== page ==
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Syphilis, a sexually transmitted bacterial infection, affects almost 40 million people worldwide. Like HIV, it can be passed from a pregnant woman to her unborn child. In pregnancy, if untreated, syphilis can result in severe outcomes for mother and infant. Yet, transmission can be effectively prevented with inexpensive and easily available penicillin treatment for pregnant women.6 Recognizing the opportunity to test and treat mothers and babies during antenatal or perinatal care, in 2007, the WHO and its partners published the Global elimination of congenital syphilis: rationale and strategy for action. The goal was to increase the number of pregnant women tested for syphilis to 90 per cent and to provide adequate treatment to at least 90 per cent of seropositive pregnant women by 2015.
See Regional Progress Hepatitis B Vaccination Coverage, 1990—2015, Regional Progress: Status of the 2017 Hepatitis B Control Milestone of <1% HBsAg Prevalence among 5 year old children
The sexual partners and drug injecting partners of people diagnosed with HIV infection have an increased probability of also being HIV-positive.
Communicable diseases such as HIV, TB and malaria remain among the leading causes of illness, death and impoverishment in our region, and infection levels continue to rise in many settings and populations. Unless focused efforts are undertaken to build on the gains to date, communities that remain vulnerable to neglected tropical diseases such as leprosy, kala-azar and filariasis will continue to be left behind. This report focuses on the historic opportunity for the WHO South-East Asia Region to end the scourge of communicable diseases for good.
Keywords: HIV, TB, malaria, neglected tropical diseases, public health
This manual for developing national action plans to address antimicrobial resistance has been developed at the request of the World Health Assembly to assist countries in the initial phase of developing new, or refining existing national action plans in line with the strategic objectives of the Global Action Plan. It proposes an incremental approach that countries can adapt to the specific needs, circumstances and available resources of each individual country. Details of actions to be taken will vary according to national contexts.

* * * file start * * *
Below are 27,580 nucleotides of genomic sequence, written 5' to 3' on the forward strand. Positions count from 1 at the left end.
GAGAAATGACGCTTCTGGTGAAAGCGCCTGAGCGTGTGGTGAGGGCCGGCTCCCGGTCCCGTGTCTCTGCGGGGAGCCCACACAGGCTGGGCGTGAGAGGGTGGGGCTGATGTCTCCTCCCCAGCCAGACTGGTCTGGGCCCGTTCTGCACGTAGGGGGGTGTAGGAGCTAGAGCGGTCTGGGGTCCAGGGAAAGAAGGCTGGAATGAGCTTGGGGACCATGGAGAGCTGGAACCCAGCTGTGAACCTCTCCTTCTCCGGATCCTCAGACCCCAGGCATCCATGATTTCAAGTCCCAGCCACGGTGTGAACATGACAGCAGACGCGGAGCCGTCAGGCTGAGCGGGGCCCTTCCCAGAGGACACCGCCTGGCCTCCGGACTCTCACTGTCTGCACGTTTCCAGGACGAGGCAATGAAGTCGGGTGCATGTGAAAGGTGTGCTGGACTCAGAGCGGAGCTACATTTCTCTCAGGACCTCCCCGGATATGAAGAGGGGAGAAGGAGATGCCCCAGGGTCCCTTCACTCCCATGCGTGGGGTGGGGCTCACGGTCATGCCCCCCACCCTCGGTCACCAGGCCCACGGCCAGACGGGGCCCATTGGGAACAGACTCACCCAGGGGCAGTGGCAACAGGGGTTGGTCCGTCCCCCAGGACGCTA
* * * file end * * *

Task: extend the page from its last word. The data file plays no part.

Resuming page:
In this issue brief we first review trends in generic competition and intellectual property (IP) licensing for key antiretroviral drugs. We then outline seven momentous decisions to be made in 2015 that will largely determine whether ART will be affordable, available and robust for the next 15 years of treatment scale-up to all people living with HIV. This includes opportunities for greatly improved treatment regimens based on WHO guidelines on when to start treatment, and what first- and second line regimens should include.
Keywords: HIV/AIDS, Global Fund, medicines, treatment, ART
A survey was conducted in countries in all six WHO regions and focused on the building blocks that are considered prerequisites to combat antimicrobial resistance: a comprehensive national plan, laboratory capacity to undertake surveillance for resistant microorganisms, access to safe, effective antimicrobial medicines, control of the misuse of these medicines, awareness and understanding among the general public and effective infection prevention and control programmes.
The present document aims to review the progress of the HIV response in the Asia-Pacific region, with a view to identifying the opportunities for further action afforded by the 2011 Political Declaration. In doing so, it also draws on the expressed commitments undertaken by ESCAP member States to address the HIV epidemic, including those reflected in resolutions 66/10, Regional call for action to achieve universal access to HIV prevention, treatment, care and support in Asia and the Pacific (19 May 2010) and 67/9, Asia-Pacific regional review of the progress achieved in realizing the Declaration of Commitment on HIV/AIDS and the Political Declaration on HIV/AIDS (25 May 2011).
Keywords: IGM, 2015, HIV, prevalence, treatment, care, prevention, gender, violence, ART, children, women
The 10 case studies presented in this document clearly demonstrate that social protection works for HIV prevention, treatment, care and support. In particular, they show how social protection benefits the AIDS response through increased access to HIV services for all people including the most marginalized and excluded in society. The studies also demonstrate that carefully constructed and well-managed social protection programmes have the power to support people who are hardest to reach.
WHO guidelines on antiretroviral therapy (ART) have evolved during the past decade towards recommending earlier treatment, as evidence has shown clinical and public health benefit, treatment has become simpler, more tolerable and more affordable, and systems for ARV delivery have been streamlined for scale.
This update summarizes experiences of countries that have already begun to implement earlier treatment approaches as part of a national policy or pilot programmes. Overall, these five country examples demonstrate that scaling up a treat-all policy, across diverse populations (adults, key populations and children) is acceptable and feasible, with early benefits and no immediate evidence of harmful effects.